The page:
Knowing how to soothe an anxious dog can be difficult.
It’s no secret that Jet is an anxious dog; he has been for all of his life.
For most dogs, anxiety is a result of experience, but for Jet, I firmly believe that anxiety is a result of his puppy mill genetics as well.
As he has aged, Jet’s anxieties have only worsened as a result of worsening vision, less control over his body, and the onset of canine cognitive dysfunction.
Fortunately, while we cannot eliminate Jet’s anxiety completely, there are some things that we can do to help to soothe him when he is experiencing anxious moments.
Before I share some of these things with you, keep in mind that you should always try to work with a behavioral trainer to get to the root of your dog’s anxiety. Soothing their symptoms is comforting, but without getting to the root of the problem, your dog is going to continue to show anxiety.
Now, while you are working with your trainer, here are some things that you can use to soothe your anxious dog!
How to Soothe An Anxious Dog: 6 Tips You Should Try Before Medication
Just like swaddling helps to provide a sense of security for babies, it can do the same for dogs with anxiety.
No, I don’t recommend wrapping your dog up in a swaddling blanket, but I do recommend trying a tool like the Thundershirt. (If you have trouble figuring out how to wrap the Thundershirt, try the Swaddle Shirt instead!)
The use of maintained pressure (like swaddling or wrapping) helps to provide a calming feeling. This feeling is achieved through the engagement of the parasympathetic nervous system, helping tense muscles to relax.
Dogs are creatures of habit and as such, surprises and lack of routine can cause anxiety or worsen existing anxiety.
Although you can’t anticipate every eventuality, it is important that you do everything you can to maintain a regular routine for your dog. For example, walks in the morning at 7, breakfast at 8, mom leaves for work, mom gets home at 5, dinner at 6, walk before bed at 11.
This type of routine helps your dog (who works off their internal body clock) to structure their life and know what to expect and when to expect it.
Building a regular routine is particularly important for older dogs experiencing canine cognitive dysfunction. Routine provides a reinforced foundation that gives your dog familiarity even when they feel trapped in an unfamiliar world.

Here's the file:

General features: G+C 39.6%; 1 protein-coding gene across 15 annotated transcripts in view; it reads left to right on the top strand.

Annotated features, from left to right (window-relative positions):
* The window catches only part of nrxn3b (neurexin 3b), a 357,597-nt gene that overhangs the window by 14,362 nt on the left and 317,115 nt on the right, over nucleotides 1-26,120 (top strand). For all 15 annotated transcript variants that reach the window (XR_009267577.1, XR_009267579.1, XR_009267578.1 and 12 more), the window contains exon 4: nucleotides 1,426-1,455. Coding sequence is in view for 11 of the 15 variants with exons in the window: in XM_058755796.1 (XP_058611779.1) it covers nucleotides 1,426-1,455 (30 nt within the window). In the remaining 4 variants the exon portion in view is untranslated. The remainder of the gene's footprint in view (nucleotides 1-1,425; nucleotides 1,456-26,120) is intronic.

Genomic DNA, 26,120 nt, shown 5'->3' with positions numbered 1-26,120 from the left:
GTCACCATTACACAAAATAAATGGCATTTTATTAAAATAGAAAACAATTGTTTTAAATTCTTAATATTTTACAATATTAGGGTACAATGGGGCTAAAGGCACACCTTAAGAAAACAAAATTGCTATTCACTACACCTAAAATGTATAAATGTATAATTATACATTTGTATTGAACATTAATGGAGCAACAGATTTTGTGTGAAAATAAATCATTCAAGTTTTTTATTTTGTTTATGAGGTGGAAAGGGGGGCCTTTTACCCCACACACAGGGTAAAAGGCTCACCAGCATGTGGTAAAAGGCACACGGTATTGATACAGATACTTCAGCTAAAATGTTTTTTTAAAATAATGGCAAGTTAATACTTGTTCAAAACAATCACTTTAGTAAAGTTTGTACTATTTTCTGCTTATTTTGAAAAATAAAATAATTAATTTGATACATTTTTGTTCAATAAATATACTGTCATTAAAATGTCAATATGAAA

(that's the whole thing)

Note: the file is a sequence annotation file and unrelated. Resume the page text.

Light such as the nightlights pictured above can also play a role in soothing an anxious dog. Nightlights can improve vision for dogs with sight loss and eliminate shadows that can create uncertainty or fear.
Now note, I am not saying that your dog is afraid of the dark, rather that their anxiety and fear can be worsened by uncertainty.
Light can be particularly important to senior dogs facing canine cognitive dysfunction and the loss of familiarity that accompanies it.
Sound machines, white noise machines, sound spas or box fans can be helpful in creating background noise to ease anxiety.
For some dogs where the source of their anxiety is sound based, white noise machines or fans can drown out the source of their fear. For other dogs, white noise or fan noise can simply provide a soothing sensation by drowning out stimulating or fear inducing sounds.
An added bonus of using a white noise machine, sound machine, sound spa, or box fan is that it can improve your own level of sleep by minimizing disturbances during the night.
Just as scents can induce relaxation in humans, they can create the same sensation for our dogs!
One of the best applications of scent to calm your dog is to utilize aromatherapy oils in a diffuser in your home. As the scents are diffused throughout the home, they induce relaxation in the body. An added benefit of this method of calming your anxious dog is that it can also help you to relax!
The best scents for calming aromatherapy include these essential oils: lavender, rose, chamomile, ylang-ylang, bergamot, and frankincense. You can pick up essential oils at most health food stores, we recommend the Radha brand which is of therapeutic grade and 100% natural. You can pick up an aromatherapy diffuser from Amazon, we like this waterless Radha aromatherapy diffuser with LED light so that it creates a nightlight effect too.
One of my favorite things to tell new puppy parents is that “a tired dog is a good dog”. This principle applies to anxious dogs as well. When a dog is anxious, they tend to have a lot of nervous energy and find unhealthy outlets for this energy.
One way that you can help your dog to deal with their anxiety is to ensure that they are getting enough exercise to leave them tired by the end of the day. Tired dogs sleep and sleeping dogs don’t notice the shadows that scare them, hear the far off fireworks, or pay attention the fact that their favorite person has left the house to run an errand.
Not sure how much exercise your dog needs? It all depends on your dog! If two walks and a play session every day isn’t doing enough to tire your dog out, consider taking them to an off-leash area to get a little more intense playtime, or try your local doggy daycare!